This month’s West Village Original is author and educator Kathleen Stassen Berger, born in Minnesota in 1942 while her father was Governor. For over three decades, Berger has taught human development to a diverse student body at Bronx Community College as well as writing such bestselling textbooks as “Invitation to the Life Span.” A West Village resident since 1968, Keen and her husband raised their four daughters here. She is currently Democratic District Leader of Greenwich Village.
For Keen Berger, observing people has been a lifelong fascination which, at times, can be all-consuming. “My husband Martin was many wonderful things, among them an amateur gardener,” she relates. “One time he excitedly called me to the back yard to look at a flower that had just bloomed. However, I looked at the wrong flower and he said, “I grow beauty for you and you don’t even notice it!’” She laughs sheepishly. “But what I’ve always noticed is what people are doing and why they’re doing it. That’s where my eyes and my thoughts go. That’s what developmental psychologists do.”
What drew Berger to this particular field? “Two things,” she replies. “One is that I had some gifted teachers who were developmental psychologists. And the same year I started my PhD, I had my first child. So both personally and professionally I became captivated by the whole process of development. Of course, developmental psychology is ‘life span’ psychology so it’s about adults, too. Everybody is constantly developing and to me that’s riveting. I walk down the street and I look at people, or I sit on the subway and I look at families. I’m fascinated by how they act, what they do and say, and how they move and interact with each other.” She has the same passion for how communities function and work to make themselves better. “That passion was certainly in my family growing up,” Berger says. “And that’s what drew me to my husband. We were both in the civil rights movement back in the day. It made a lot of sense, working for justice for all people.”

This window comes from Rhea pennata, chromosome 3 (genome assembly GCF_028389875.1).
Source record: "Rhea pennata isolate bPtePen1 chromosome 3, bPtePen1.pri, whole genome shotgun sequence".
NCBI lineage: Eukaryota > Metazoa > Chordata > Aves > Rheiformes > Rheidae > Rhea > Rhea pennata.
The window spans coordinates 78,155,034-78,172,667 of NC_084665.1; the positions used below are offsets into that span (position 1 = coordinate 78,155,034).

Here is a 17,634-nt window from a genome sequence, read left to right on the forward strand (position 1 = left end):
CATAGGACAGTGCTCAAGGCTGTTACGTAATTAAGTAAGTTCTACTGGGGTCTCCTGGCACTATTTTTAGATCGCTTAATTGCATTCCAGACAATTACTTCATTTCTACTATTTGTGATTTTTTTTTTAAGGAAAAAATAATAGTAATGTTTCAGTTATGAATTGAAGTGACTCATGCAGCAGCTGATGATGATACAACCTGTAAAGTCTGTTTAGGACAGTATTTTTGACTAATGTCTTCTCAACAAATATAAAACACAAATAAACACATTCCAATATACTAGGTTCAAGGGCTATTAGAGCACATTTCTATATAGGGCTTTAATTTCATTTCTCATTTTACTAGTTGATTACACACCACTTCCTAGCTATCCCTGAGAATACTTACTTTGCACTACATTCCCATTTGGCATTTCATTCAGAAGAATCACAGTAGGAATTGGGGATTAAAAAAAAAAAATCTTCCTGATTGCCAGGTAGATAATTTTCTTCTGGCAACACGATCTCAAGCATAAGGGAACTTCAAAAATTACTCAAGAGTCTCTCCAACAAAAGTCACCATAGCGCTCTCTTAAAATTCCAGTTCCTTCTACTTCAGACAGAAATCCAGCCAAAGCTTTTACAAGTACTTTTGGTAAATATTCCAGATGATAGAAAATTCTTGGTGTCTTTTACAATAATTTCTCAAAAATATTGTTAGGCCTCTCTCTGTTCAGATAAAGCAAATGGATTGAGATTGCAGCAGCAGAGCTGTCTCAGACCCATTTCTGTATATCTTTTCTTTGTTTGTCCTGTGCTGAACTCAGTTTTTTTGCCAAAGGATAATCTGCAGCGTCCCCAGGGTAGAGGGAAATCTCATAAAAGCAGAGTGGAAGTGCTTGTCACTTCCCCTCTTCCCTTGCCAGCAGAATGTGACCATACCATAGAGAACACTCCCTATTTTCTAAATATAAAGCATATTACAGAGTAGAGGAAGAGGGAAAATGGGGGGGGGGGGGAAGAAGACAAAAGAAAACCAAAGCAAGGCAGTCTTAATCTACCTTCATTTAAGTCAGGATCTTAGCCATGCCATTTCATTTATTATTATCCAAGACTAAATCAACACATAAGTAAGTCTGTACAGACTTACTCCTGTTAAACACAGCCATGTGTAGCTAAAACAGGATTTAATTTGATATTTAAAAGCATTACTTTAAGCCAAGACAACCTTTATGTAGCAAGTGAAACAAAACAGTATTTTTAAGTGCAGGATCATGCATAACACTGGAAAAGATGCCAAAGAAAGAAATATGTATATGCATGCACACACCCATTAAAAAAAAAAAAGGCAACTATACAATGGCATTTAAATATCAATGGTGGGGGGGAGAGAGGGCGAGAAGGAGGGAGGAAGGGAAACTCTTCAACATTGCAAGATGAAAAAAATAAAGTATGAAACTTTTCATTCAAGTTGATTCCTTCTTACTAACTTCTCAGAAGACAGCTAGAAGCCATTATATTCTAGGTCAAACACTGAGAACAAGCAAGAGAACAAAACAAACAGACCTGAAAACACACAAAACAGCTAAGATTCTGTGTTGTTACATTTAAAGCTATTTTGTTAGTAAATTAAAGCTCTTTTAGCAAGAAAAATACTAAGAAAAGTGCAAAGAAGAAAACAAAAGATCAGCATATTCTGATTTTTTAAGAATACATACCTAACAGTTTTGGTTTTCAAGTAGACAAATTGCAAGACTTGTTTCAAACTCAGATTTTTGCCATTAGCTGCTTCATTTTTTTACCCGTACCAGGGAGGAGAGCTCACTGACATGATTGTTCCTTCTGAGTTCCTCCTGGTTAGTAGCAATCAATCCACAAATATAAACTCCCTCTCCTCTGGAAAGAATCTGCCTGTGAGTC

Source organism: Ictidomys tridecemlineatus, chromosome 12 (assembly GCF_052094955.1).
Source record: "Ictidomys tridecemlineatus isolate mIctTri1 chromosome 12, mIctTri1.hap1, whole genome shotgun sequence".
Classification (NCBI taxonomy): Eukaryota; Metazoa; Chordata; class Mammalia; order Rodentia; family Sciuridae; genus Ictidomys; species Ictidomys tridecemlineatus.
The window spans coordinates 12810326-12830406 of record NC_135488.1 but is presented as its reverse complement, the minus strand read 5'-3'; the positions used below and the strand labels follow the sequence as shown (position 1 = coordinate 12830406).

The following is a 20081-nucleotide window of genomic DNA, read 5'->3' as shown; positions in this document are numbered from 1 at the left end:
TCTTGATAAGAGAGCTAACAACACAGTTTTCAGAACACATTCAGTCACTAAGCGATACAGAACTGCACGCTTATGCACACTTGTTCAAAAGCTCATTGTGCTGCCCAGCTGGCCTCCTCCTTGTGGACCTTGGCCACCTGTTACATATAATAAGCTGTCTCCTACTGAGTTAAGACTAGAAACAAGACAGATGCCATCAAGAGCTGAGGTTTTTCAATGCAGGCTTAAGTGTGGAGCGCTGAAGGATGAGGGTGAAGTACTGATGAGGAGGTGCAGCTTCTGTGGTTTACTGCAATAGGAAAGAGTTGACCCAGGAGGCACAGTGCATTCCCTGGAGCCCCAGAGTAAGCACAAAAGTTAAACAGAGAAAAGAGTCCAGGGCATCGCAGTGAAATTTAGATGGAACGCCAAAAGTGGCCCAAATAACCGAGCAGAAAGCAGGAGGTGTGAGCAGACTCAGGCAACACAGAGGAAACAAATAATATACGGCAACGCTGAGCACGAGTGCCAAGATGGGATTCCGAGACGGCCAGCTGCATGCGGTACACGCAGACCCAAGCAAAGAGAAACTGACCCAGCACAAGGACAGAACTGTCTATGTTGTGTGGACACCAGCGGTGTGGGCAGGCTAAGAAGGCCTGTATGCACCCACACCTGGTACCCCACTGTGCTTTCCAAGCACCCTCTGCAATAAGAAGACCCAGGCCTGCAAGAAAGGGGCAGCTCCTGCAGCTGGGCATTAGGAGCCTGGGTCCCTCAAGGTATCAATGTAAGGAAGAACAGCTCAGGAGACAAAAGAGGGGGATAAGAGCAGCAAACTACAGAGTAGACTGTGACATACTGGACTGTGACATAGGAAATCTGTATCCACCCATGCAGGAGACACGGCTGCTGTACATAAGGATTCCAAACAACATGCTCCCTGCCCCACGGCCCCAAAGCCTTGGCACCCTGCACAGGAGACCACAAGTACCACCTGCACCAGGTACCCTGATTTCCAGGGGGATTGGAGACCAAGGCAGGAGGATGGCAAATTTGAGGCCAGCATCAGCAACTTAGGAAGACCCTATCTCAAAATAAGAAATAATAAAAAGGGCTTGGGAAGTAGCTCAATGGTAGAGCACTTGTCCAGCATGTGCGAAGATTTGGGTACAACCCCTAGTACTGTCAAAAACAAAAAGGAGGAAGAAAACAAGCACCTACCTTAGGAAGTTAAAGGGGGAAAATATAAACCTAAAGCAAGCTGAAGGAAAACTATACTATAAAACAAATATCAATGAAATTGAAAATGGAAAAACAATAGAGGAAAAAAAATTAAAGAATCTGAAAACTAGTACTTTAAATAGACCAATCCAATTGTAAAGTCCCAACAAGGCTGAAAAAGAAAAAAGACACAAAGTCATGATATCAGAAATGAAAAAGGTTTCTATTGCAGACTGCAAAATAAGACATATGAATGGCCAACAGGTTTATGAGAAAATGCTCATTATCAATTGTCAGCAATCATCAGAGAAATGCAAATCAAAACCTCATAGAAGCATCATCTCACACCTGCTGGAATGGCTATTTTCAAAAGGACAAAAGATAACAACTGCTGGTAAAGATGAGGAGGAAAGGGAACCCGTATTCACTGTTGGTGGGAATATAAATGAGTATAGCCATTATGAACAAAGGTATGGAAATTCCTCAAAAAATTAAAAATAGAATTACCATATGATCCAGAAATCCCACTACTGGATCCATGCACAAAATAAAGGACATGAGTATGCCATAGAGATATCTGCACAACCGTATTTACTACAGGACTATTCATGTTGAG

When Berger and her husband started having children they were living on Bedford Street and she assumed they would have to move to the suburbs. “But Martin said, “No, we can do it here,’” she recalls. “That surprised me, but it turned out to be a great place to raise children and they had a wonderful upbringing. When our daughter Rachel returned from her first semester at college in Maine, she said, ‘Mom, you protected me too much. I never knew there was so much homophobia or sexism in the world!’” Berger laughs. “That’s symbolic of growing up in the Village. You’re much more likely to understand people of all different backgrounds and appreciate them.”
Having lived here for such a long time, what does Berger consider the biggest change to the neighborhood? “The saddest part is that it has become much more elite,” Berger observes. “Many wealthy people have come in and many of the artistic types have moved out, especially the young. Now the people who live here are a very different demographic.” That said, she does consider the possibility that things could always change again. “Social change is very interesting and it’s hard to predict. I don’t expect things to go in a linear direction here and I expect there will be some surprises. I’m not sure what they will be, though. Perhaps one day my kids—who can only afford Brooklyn now—will be able to move back to the Village!”
In the meantime, Berger relishes her life here. “I run up and down Hudson Park, I love the High Line, and I’m a member of Judson Memorial Church,” she says. “And of course I like shopping in some of the old stores. I still get candy at Lilac.” There’s also the sense of community here that sustains her. “I know a lot of people and have a lot of neighbors, so personally I have a great sense of community. There’s a political community here as well. And lastly, because of my profession, I write and think about growing old and the West Village is a wonderful place for that. It’s a safe area where you can walk to all kinds of stores at all hours, and there are numerous opportunities for older people. I think it’s a great place to raise children as I did, but it’s also a great place to grow old.”
Photo of Keen Berger by Maggie Berkvist.